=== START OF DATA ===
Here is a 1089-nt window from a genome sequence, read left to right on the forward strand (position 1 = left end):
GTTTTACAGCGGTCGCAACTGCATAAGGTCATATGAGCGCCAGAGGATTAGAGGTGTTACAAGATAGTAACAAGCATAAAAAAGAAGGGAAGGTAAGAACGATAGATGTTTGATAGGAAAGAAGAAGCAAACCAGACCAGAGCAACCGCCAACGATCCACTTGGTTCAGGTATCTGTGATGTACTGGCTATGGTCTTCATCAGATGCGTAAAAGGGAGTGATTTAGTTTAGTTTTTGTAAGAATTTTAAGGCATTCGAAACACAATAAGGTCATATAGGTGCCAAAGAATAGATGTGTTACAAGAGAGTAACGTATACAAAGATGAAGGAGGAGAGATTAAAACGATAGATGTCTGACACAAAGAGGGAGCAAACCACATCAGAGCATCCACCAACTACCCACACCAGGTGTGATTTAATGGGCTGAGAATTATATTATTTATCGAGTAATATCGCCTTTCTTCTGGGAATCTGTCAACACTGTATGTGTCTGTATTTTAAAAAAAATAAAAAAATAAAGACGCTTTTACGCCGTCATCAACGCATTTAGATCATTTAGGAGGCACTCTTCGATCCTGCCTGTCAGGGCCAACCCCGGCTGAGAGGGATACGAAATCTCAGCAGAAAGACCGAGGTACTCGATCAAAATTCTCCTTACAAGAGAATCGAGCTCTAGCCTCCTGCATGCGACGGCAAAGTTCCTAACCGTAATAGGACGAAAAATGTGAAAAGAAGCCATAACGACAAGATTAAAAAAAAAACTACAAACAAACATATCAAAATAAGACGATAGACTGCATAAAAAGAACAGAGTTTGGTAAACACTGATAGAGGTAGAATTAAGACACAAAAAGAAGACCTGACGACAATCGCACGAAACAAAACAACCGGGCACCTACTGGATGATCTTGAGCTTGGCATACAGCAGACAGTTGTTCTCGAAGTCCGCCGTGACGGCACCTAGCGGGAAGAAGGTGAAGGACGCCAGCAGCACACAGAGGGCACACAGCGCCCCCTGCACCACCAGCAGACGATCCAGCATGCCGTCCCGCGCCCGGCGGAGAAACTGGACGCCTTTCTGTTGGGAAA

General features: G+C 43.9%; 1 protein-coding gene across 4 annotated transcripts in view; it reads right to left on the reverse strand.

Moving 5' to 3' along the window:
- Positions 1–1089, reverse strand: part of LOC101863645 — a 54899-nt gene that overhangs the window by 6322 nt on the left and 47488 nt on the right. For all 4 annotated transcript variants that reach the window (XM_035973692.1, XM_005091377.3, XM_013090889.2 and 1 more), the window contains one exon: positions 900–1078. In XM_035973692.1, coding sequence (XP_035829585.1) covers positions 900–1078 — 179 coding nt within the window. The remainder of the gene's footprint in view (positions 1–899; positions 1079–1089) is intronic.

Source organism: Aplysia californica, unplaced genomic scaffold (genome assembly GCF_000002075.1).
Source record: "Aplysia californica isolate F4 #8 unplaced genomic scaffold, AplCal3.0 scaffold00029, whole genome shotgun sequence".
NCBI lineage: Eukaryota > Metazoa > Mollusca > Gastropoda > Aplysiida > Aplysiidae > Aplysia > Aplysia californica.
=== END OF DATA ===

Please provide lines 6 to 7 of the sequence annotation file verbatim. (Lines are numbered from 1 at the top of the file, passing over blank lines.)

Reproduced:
Source organism: Aplysia californica, unplaced genomic scaffold (genome assembly GCF_000002075.1).
Source record: "Aplysia californica isolate F4 #8 unplaced genomic scaffold, AplCal3.0 scaffold00029, whole genome shotgun sequence".